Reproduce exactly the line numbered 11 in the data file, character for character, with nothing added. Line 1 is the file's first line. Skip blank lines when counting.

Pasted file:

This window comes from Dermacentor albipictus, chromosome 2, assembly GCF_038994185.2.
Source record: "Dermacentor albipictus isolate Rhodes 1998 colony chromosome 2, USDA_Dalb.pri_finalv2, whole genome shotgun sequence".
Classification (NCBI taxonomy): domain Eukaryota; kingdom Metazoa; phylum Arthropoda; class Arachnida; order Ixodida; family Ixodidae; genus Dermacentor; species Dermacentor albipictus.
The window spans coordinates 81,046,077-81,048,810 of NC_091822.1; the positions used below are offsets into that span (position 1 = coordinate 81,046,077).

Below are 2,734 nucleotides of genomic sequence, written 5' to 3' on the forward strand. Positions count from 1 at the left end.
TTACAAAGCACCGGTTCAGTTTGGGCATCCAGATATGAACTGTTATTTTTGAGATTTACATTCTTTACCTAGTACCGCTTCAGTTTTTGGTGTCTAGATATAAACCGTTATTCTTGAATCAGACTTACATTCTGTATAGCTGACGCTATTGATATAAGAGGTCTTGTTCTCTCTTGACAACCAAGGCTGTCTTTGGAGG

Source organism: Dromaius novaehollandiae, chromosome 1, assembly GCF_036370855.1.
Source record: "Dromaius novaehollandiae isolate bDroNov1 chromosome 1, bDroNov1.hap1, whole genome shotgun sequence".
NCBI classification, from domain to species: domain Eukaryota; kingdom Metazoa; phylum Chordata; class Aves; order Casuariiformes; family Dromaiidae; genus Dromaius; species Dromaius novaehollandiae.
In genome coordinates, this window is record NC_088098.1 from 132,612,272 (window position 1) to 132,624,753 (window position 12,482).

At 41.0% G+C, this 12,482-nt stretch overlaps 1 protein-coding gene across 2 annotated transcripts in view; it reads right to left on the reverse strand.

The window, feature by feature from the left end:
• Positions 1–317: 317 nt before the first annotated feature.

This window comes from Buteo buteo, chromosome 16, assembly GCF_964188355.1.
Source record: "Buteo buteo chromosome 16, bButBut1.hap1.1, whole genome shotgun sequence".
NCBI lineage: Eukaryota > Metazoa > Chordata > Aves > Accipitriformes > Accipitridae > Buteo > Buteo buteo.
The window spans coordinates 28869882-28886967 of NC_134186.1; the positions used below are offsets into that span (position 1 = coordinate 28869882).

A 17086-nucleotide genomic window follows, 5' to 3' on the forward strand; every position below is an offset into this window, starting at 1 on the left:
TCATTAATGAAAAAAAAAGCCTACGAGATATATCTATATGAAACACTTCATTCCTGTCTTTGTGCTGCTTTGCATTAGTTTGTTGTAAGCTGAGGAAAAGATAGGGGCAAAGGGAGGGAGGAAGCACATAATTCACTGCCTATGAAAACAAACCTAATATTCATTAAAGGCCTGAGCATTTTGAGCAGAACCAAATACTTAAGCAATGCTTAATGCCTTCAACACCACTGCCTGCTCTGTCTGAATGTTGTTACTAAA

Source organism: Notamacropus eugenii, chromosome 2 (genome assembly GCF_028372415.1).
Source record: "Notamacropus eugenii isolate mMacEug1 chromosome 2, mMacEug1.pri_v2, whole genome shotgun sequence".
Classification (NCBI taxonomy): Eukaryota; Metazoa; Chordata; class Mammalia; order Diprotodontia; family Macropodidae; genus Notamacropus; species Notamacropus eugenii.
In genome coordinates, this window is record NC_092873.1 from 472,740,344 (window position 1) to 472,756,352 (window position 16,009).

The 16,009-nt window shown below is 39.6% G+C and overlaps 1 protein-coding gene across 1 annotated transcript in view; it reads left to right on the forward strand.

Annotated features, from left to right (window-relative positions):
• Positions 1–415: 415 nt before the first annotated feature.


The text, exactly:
At 41.0% G+C, this 12,482-nt stretch overlaps 1 protein-coding gene across 2 annotated transcripts in view; it reads right to left on the reverse strand.